Q. But it was interesting you looked at the PR domain nearly two decades ago, when advertising was still in its sexiest avatar ever.

I was honest with myself on what advertising could do or could not do. I did not have a PR unit and I did not understand much about it but everything in that year had already told me that word of mouth, and that is long before it became a buzzword, was going to be far more powerful than advertising. Sunil Gautam had left his company abruptly for some reasons and he met me. In that particular instance, in about 30 seconds, I stood across the table, shook his hand and said let’s start a PR company together even though it was against the rules of my joint venture with Publicis D’Arcy but I did it anyway.

Q. How did Publicis take it?

I explained to them that in a sense, I was holding 51 per cent stake there for them to buy but they kept quiet - they bought it eventually! I was doing my own thing. Sunil did 99 per cent of anything that was to do there. All I did was stand by him and support him, hoping we were able to find a way of making that space grow.

Q. You are amongst one of the first people to have sold your agency to an MNC. What led you to sell your agency?

It was an intense emotional move and deeply thought through. For me, advertising had lost what I enjoyed the most about it, which was working on a business as part of its extended team. If my client was Marico, I was working with Harsh Mariwala. If it was Ramesh Chauhan, I dealt with him - I was his marketing manager. My relationship with many of these business leaders even today is of deep friendship. Because the equation was ‘how do I make this money work for you’. I had given some of my clients marketing ideas that had became brand and product ideas later. And that was much more fun than just advertising the brand. In the 90s, the industry’s culture started changing. Indian owner companies started hiring professional CEOs. Naturally then, it was the CEO who was to make the final call, and it could never be a gutsy call. Very few had the guts and today, they have done very well for themselves but the larger number would back their decision on research and numbers rather than on intuition. Dealing with that kind of conversation was frustrating.

Q. So you wanted to exit the business?

Not exactly exit the business but control the toll it was taking on my time. The realisation was that my children don’t want to inherit the business. I could keep growing it since I had the passion but after the 90s, even I was not enjoying it any more. The big question was how to let go of something that you had grown as your baby. The only person you would consider was someone who promised to nurture and protect it like you would. In those days, there were no Indian entrepreneurs with whom one could have merged and created India’s largest advertising brand. Somewhere along the course the P&Gs of the world started coming to India. They were looking to work in their set ways and we had to start recruiting people for those ways -- the joy was over.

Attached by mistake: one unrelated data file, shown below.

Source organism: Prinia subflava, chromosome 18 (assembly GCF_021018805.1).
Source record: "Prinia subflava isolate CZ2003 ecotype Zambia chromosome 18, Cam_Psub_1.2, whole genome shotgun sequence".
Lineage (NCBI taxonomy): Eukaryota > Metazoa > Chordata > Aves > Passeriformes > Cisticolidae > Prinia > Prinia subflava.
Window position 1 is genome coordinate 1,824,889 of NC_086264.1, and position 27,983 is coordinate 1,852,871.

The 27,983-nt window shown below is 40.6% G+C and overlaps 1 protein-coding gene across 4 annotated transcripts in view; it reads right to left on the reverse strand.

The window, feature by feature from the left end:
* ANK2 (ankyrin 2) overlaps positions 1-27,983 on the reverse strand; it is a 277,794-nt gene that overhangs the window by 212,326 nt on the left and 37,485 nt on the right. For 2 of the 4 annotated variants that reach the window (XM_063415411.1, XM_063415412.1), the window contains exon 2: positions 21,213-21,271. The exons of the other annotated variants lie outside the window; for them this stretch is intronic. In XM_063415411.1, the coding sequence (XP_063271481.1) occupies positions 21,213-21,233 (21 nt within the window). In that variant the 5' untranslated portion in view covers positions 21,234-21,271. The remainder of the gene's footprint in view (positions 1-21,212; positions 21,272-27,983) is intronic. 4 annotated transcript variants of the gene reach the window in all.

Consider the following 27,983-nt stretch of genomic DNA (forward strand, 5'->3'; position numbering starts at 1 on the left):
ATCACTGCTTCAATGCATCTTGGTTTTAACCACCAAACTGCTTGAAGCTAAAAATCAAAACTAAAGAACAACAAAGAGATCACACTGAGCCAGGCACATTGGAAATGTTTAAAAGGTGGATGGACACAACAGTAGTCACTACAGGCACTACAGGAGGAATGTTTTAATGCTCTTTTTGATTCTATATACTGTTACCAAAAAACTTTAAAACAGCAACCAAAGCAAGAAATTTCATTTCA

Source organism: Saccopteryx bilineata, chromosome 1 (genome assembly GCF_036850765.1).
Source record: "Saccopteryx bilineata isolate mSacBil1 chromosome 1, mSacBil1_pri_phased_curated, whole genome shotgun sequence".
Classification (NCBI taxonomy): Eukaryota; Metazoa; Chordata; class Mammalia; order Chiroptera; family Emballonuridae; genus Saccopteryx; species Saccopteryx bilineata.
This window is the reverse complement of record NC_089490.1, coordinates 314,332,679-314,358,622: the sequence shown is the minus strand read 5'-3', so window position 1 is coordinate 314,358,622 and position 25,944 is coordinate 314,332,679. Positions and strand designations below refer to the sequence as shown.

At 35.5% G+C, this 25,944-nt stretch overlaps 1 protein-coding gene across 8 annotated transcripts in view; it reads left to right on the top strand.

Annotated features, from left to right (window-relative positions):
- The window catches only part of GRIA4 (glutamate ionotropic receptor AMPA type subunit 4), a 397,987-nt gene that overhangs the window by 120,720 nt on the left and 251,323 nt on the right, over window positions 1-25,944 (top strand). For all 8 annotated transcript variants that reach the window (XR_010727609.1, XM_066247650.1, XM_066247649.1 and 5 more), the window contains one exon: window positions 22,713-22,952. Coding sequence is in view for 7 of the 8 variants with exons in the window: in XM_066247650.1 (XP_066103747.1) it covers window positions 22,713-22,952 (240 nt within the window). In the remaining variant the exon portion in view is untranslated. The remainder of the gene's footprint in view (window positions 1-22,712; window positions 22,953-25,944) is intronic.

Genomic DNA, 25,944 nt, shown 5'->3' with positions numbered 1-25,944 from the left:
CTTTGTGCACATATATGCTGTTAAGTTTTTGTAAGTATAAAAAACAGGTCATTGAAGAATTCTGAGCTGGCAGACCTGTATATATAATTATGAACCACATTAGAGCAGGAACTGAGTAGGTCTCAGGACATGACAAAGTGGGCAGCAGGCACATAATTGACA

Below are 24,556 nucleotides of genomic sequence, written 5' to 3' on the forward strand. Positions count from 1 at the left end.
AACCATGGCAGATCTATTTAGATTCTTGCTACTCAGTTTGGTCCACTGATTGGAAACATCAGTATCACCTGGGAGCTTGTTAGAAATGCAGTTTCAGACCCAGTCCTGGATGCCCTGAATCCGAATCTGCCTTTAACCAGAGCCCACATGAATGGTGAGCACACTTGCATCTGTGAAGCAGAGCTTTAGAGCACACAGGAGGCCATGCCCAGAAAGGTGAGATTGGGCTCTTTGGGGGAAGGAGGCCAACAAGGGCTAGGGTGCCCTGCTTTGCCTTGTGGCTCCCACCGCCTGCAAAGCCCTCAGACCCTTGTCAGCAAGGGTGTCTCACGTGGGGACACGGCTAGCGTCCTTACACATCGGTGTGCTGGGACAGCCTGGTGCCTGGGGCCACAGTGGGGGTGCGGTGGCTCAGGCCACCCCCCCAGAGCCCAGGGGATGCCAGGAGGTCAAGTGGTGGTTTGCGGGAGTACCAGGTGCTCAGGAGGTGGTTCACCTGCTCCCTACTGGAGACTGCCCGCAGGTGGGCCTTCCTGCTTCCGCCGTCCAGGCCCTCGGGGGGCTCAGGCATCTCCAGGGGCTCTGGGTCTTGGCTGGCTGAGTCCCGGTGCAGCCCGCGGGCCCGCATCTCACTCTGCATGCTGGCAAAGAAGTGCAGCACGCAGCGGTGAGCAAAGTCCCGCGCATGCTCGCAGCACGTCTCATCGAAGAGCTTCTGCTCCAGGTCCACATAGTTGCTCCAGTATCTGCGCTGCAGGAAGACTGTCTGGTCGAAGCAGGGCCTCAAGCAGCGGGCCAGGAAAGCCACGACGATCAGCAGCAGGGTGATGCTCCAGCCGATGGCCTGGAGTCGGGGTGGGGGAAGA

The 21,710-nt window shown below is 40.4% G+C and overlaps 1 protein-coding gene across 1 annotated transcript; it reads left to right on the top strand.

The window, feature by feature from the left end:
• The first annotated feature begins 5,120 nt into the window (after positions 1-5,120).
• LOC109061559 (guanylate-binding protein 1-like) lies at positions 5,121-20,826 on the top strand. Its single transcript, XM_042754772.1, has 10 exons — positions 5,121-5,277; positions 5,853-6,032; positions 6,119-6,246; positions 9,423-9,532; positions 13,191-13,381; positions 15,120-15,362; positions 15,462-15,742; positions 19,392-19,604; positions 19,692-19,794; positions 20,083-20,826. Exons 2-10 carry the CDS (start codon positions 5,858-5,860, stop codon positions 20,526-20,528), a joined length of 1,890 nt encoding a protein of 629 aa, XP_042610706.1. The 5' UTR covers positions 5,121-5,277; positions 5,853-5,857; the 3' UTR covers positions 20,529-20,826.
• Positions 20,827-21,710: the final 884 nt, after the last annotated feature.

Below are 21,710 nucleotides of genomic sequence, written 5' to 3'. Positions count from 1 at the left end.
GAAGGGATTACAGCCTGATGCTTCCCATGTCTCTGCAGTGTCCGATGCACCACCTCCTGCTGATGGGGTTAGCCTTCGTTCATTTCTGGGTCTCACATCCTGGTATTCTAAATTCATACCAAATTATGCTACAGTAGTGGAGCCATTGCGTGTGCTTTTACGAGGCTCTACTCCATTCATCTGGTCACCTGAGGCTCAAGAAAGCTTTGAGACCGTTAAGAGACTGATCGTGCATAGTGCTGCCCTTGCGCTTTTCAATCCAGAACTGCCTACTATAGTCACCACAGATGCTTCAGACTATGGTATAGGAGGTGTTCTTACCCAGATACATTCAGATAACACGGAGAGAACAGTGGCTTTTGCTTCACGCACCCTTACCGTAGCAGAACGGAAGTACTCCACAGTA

Q. It is a rare calibre to even let go. When did you know it was time?

There were multiple things at play but the biggest was seeing many industry doyens fade away. My first agency job, even before I went to college, was with a company called Ajanta Advertising in 1968. When I went back to studying, I watched the agency collapse. When I came back in 1973, I was selling ad space and I had a set of my hero agencies. Then I started seeing all of them fading away. They held on for too long and did not get anything in the end. That was sad but bound to happen because there would be young competition and new blood in the system. I wanted to leave when I was on top.

Q. You have been working on one start up after another. Why was that the modus operandi always? Why not manage the large businesses yourself?

Because I like being involved completely and doing everything myself. We took only two clients a year in Ambience and for many that was mad but I wanted to be able to work on these businesses myself and do justice to it. Start ups allow you to chart a growth path and you have the option to create new paths. You will see many compasses on my desk, which I give to the youngsters I meet and work with. My advice to them is, don’t get a road map. Take a compass and look for the right direction but create your own path.

Business is like boxing. You have to walk in the ring expecting blows and knowing that you will be hurt. It then is all about getting up and throwing your own punches. In the boxing ring, you have to think how you outlast your opponent. It is the same in business – competition can have deep pockets but you have got to be smarter, agiler and you have to know how to survive and fight back.

Write A Comment